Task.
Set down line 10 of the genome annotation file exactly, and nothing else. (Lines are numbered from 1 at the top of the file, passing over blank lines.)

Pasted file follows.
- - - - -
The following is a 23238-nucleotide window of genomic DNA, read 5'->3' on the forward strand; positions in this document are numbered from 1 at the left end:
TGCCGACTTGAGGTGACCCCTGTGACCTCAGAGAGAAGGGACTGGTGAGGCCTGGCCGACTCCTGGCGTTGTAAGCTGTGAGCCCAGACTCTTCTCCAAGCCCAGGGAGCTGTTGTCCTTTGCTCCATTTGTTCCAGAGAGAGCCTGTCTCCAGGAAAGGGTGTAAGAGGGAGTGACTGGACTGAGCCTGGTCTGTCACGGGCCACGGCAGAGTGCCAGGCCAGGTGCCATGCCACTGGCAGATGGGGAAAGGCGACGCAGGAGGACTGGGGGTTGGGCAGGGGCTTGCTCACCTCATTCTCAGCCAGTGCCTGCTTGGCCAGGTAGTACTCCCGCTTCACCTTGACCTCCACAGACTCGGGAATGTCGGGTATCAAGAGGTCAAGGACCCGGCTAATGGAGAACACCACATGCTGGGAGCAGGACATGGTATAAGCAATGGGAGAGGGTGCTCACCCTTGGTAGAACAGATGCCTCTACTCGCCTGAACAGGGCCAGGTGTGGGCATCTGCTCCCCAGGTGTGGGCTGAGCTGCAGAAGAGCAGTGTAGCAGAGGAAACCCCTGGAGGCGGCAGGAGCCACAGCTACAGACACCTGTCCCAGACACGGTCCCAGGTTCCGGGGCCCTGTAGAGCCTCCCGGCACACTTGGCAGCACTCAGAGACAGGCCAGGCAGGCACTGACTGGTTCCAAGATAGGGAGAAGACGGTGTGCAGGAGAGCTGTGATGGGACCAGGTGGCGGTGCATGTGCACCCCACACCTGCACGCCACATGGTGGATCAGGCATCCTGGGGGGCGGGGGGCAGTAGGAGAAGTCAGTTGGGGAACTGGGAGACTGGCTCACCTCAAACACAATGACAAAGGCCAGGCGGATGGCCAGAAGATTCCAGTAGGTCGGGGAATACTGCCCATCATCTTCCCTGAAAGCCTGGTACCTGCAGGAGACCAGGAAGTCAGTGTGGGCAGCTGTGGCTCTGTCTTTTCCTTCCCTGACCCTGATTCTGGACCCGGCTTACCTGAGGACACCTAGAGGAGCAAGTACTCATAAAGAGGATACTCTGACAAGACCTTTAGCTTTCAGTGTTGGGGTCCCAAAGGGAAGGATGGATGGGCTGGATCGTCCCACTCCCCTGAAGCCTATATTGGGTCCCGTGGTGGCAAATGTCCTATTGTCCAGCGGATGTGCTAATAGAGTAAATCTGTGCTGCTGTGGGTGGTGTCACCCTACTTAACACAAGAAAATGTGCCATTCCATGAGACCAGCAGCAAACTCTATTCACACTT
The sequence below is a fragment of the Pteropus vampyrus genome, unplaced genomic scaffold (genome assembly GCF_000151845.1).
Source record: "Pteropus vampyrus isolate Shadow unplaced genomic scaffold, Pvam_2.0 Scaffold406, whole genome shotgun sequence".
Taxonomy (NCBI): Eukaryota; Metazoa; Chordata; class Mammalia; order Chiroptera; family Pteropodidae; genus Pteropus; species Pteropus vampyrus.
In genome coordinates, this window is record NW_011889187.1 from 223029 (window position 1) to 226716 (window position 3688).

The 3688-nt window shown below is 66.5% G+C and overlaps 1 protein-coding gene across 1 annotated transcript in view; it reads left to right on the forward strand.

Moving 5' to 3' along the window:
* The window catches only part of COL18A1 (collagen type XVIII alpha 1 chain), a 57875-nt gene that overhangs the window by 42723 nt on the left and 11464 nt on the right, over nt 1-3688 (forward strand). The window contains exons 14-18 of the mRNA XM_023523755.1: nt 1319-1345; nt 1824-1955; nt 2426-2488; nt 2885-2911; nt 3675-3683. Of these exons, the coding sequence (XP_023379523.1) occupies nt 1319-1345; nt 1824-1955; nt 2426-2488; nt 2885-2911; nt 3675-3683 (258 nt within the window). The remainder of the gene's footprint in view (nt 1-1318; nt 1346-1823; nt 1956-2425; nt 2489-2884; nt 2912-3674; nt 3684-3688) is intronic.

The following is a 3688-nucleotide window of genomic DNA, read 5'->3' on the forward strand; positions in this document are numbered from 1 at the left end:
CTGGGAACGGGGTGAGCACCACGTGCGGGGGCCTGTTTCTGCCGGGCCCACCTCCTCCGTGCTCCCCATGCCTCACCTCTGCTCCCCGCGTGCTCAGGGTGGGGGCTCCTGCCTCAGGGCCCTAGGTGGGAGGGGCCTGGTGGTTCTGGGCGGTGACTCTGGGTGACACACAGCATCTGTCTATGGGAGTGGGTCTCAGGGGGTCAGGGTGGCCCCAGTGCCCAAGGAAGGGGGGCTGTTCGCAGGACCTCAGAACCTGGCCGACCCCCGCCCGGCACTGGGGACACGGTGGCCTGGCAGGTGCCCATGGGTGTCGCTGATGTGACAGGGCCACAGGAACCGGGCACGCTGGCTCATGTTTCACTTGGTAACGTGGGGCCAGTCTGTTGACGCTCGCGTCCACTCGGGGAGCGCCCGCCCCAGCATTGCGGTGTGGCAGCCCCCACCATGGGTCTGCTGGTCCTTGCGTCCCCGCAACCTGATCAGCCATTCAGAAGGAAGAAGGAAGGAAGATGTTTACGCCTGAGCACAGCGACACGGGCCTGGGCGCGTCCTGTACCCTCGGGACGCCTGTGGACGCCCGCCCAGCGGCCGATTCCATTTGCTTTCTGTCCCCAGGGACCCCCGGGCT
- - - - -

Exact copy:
The following is a 3688-nucleotide window of genomic DNA, read 5'->3' on the forward strand; positions in this document are numbered from 1 at the left end: